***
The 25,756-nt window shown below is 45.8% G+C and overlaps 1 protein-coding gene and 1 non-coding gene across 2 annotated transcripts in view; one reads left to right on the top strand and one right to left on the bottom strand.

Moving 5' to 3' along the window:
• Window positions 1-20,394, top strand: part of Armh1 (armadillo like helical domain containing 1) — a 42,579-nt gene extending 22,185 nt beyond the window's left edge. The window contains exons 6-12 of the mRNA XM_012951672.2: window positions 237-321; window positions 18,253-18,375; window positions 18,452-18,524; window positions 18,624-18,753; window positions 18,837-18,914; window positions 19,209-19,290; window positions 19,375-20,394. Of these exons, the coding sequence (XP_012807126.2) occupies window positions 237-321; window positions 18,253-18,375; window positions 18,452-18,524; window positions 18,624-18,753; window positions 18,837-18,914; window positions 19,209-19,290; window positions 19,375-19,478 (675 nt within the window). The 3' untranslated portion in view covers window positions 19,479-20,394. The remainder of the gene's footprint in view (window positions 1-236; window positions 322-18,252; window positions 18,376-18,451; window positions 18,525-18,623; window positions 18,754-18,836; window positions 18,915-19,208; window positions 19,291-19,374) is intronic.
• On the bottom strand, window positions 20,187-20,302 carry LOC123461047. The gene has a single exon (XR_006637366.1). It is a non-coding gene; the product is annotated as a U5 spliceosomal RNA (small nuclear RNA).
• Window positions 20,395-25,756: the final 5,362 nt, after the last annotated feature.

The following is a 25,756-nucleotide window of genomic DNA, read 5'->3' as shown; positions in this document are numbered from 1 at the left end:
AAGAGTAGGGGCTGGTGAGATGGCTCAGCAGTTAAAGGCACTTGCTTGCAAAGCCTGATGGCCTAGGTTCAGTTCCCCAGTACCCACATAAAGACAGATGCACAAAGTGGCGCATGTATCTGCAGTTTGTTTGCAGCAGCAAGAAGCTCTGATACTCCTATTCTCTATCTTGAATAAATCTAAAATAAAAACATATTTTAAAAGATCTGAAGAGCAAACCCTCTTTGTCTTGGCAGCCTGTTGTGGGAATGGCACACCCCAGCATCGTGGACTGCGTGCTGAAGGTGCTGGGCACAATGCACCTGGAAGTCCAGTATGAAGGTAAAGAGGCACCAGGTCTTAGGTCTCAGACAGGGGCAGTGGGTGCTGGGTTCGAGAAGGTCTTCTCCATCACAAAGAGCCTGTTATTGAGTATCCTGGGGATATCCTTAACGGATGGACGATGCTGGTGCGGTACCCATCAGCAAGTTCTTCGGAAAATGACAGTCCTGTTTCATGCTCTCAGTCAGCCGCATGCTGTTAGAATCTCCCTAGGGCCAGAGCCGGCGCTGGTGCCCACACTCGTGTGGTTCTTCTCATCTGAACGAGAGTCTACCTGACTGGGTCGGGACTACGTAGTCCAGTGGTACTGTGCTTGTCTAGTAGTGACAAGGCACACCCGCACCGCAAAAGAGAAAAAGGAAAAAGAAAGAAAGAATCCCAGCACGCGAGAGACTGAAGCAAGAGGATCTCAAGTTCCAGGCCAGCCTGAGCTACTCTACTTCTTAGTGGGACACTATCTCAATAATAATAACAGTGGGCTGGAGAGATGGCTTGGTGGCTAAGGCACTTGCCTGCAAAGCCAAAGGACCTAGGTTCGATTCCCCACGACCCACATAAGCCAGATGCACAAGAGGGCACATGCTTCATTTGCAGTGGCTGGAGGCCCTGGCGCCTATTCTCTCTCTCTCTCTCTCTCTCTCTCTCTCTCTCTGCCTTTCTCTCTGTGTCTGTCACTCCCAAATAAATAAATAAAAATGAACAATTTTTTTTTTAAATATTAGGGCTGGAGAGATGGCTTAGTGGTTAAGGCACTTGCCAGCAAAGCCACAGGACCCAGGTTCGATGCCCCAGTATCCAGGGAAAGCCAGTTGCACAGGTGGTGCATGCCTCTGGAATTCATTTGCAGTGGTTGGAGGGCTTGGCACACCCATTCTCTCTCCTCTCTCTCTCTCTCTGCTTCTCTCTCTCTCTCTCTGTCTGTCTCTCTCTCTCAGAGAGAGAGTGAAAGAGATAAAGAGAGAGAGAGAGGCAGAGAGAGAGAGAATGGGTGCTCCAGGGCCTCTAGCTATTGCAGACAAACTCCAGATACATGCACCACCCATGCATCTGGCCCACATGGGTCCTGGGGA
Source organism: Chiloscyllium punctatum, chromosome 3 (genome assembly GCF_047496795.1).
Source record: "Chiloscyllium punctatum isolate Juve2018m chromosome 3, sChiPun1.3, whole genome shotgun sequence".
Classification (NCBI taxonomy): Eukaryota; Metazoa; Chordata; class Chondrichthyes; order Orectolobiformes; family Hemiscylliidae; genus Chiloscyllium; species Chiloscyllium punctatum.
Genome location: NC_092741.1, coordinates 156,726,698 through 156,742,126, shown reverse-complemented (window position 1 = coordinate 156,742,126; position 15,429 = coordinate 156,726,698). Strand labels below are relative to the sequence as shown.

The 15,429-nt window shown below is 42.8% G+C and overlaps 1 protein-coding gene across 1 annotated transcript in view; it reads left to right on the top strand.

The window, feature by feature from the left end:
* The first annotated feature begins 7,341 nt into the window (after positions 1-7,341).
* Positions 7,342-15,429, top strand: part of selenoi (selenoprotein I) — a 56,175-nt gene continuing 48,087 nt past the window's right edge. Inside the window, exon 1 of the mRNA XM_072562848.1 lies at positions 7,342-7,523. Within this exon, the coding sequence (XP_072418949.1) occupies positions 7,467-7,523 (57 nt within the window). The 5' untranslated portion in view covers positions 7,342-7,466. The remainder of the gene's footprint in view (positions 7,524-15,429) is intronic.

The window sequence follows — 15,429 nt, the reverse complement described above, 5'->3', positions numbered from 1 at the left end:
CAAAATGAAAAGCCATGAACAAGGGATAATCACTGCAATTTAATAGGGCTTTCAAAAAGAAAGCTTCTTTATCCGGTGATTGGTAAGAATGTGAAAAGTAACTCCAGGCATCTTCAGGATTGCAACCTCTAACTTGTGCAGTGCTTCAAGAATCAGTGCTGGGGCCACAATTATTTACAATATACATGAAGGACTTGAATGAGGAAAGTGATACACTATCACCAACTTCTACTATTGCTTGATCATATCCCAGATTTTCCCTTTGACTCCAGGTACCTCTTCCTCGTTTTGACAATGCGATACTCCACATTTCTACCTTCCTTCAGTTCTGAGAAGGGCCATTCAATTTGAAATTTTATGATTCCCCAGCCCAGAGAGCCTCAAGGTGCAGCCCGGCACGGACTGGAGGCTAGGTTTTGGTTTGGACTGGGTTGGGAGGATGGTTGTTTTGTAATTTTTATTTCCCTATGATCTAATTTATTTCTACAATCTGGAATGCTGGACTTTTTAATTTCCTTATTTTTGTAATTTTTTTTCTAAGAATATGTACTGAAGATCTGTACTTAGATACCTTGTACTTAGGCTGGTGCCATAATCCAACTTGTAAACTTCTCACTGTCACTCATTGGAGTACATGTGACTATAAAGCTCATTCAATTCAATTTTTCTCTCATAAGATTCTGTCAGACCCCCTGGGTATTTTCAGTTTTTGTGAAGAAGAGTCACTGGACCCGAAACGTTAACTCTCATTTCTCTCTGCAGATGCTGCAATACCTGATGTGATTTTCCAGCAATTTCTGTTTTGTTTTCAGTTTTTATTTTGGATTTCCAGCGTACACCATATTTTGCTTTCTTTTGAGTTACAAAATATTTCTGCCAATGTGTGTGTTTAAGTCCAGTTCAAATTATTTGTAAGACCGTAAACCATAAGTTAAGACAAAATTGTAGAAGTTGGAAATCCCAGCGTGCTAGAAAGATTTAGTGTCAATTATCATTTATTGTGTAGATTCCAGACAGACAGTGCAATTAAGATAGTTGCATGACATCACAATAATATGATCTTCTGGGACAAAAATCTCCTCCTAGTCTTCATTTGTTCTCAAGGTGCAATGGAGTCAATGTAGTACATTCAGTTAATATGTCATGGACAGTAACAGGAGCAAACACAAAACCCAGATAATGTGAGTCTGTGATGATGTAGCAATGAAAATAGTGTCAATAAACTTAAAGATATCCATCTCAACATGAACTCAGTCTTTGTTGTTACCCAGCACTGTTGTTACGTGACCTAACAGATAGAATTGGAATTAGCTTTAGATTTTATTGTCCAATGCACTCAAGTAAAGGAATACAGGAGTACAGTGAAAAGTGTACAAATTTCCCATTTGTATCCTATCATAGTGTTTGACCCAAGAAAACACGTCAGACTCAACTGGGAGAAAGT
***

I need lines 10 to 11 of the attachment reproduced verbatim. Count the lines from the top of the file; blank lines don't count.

Classification (NCBI taxonomy): Eukaryota; Metazoa; Chordata; class Chondrichthyes; order Orectolobiformes; family Hemiscylliidae; genus Chiloscyllium; species Chiloscyllium punctatum.
Genome location: NC_092741.1, coordinates 156,726,698 through 156,742,126, shown reverse-complemented (window position 1 = coordinate 156,742,126; position 15,429 = coordinate 156,726,698). Strand labels below are relative to the sequence as shown.